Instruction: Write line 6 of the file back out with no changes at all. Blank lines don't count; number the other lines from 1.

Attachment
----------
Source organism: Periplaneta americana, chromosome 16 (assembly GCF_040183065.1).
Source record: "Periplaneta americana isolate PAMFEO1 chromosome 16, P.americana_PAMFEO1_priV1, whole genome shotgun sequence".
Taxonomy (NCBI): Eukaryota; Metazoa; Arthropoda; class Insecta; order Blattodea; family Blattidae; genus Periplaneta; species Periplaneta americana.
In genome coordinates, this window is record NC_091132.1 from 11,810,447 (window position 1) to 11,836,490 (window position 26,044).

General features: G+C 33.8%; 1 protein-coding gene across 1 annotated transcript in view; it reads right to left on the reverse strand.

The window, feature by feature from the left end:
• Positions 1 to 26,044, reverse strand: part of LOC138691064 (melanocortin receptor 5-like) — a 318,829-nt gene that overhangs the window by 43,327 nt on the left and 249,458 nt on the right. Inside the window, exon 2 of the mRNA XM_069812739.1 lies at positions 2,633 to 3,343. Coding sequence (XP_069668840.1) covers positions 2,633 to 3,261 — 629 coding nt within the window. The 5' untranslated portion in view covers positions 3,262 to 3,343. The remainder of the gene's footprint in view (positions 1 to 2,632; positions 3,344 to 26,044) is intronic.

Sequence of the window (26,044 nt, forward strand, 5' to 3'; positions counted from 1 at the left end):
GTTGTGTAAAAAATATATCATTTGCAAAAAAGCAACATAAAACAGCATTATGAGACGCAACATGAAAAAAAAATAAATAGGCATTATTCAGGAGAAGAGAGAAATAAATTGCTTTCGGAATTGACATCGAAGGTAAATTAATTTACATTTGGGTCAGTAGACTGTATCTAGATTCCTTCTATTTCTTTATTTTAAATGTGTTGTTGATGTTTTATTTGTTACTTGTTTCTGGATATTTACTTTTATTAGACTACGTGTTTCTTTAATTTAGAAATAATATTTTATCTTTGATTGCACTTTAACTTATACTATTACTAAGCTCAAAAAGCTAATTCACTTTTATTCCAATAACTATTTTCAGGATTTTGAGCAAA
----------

The window, feature by feature from the left end: